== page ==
Family entertainment, on the television and at the theme parks, drives the strategies used in making decisions. With a corporate responsibility directed by the Walt Disney Company line, “we believe that being a good corporate citizen is not just the right thing to do; it also benefits our guests, our employees and our businesses. It makes the company a desirable place to work, reinforces the attractiveness of our brands and products and strengthens our bonds with consumers and neighbors in communities the world over” (Disney. com).

Consider what makes working for this company a positive experience for its employees. When I looked at Disney website under workplace section, I found number of good positive experience for the employees. What I thought was unique is the employees are called cast member’s. Disney commitment to a good quality workplace, ethics they have to make sure that each cast member is treated like family and social responsibility. Because Disney is a theme park designed to make every person who visits will experience a magical and unforgettable world of fun for adults and children.

Disney understands that their cast members is a very important part of the experience so they take the time to train each cast member in a professional and personal growth. What is the essence of its approach to motivation? Disney has an in creditable cross training program along with an inclusive rewarding system, an environment that provides safe, respect, which the company take pride in upholding these values. In addition, Disney has an extensive benefits package for their cast members.

Disney takes pride in possessing a diverse workforce, they inspire cast members to creativity, and they hire a very diverse number of people from all ages, ethnic groups, from different backgrounds and experience to non-experience. Disney makes sure that all their cast members believe they are valued in whatever they do. Disney also has programs that are unique to their employees solely such as in creditable low pricing for cast members to all theme parks, advancement learning program in Disney University for cast members to advance in their careers.

The course cover management to computer skills, tuition reimbursement for higher education, childcare for cast members and optional medical, dental, vision coverage. In addition, Disney also offers cast exclusives benefits for family holiday parties, discounts at shops, restaurants and first looks at new attractions. How does it combine the use of various motivational techniques to be successful? Because of Disney motivational techniques of learning development opportunities and Disney only benefits polices design for individual, families, friends this leads to happy cast members.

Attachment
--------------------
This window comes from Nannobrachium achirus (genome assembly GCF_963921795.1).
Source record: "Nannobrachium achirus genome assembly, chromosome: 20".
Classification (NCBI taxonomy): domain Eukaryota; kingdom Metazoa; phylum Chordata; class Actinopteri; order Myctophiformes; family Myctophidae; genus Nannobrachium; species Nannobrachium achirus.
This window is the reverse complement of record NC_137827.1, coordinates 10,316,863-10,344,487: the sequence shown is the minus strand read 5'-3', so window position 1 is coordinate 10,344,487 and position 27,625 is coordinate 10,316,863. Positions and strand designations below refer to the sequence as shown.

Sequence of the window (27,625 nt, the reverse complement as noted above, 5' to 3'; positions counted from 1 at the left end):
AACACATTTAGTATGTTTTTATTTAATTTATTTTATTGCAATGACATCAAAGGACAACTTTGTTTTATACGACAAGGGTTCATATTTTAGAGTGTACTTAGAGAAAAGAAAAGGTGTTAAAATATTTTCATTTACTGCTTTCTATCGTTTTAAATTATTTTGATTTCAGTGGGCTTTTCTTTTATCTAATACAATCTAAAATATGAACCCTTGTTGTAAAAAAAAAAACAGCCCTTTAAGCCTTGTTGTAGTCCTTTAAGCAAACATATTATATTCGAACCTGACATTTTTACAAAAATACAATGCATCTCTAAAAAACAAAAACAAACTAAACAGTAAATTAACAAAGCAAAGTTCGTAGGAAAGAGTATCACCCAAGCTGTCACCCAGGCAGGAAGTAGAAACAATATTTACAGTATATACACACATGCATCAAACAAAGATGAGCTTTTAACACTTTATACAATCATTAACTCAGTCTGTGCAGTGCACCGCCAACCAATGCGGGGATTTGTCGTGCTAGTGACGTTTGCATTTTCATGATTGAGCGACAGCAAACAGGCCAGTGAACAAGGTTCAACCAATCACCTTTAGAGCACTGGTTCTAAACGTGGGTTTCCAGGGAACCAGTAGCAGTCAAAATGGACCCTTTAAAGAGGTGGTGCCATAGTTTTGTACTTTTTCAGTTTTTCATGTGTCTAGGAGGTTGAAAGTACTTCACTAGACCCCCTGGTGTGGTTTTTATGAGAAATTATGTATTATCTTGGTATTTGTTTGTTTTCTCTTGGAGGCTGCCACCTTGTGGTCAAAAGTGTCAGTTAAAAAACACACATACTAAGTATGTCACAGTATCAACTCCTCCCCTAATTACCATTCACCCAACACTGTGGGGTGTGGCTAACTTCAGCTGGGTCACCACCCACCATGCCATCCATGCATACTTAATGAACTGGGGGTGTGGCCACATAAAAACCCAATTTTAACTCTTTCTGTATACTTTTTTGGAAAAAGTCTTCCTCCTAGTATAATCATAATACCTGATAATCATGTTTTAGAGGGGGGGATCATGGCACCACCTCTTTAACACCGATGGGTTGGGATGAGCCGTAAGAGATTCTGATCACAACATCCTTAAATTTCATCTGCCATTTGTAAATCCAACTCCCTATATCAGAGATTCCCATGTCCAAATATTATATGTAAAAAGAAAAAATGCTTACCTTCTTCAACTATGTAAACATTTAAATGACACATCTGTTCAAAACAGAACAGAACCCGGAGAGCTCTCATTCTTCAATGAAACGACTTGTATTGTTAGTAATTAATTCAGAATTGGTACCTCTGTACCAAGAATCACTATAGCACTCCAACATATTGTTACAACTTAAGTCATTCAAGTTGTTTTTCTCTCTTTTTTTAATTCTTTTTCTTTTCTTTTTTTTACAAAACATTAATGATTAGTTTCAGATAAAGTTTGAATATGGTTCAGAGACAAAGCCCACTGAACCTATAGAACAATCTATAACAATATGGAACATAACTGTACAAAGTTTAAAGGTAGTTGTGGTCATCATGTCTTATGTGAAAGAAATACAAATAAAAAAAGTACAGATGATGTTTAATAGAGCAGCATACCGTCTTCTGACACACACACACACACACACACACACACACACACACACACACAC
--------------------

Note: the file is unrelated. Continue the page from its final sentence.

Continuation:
People are motivated to give 100% when they have a sense of security, growth in their jobs to advance; cast members are appreciated and rewarded for a job well done. Disney combination of a diversified workforce allows them to relate and connect to people, cultures, and ethnic groups around the world this is a major aspect for the success of the Disney corporation. In addition, thousands of people enroll into Disney University each year were they offer classes that will help people to continue their education so they can be valuable to Disney and their communities.

How is the combination of techniques that it uses unique in any way? What I find unique about Disney techniques from many other companies is that Disney makes a point to make sure that their workforce is diverse to meet the needs of all people who visit their theme park. How each cast member is capable to work in any area of the park or resorts cast members are crossed trained and are very efficient at any job. All cast members display superior customer service and they make you feel like you are a part of the Disney family.

I have visited Disney about two years ago and I will say that customer services was outstanding and all the employees did whatever it took to keep people happy. Restaurant service was top notch and the shopping experience was great employees were always wanting to assist customers and what I found completely cool was the different languages that the cast members spoke. Disney has definitely has done a great job when it comes to taking care of their employees and providing an in creditable experience for guest.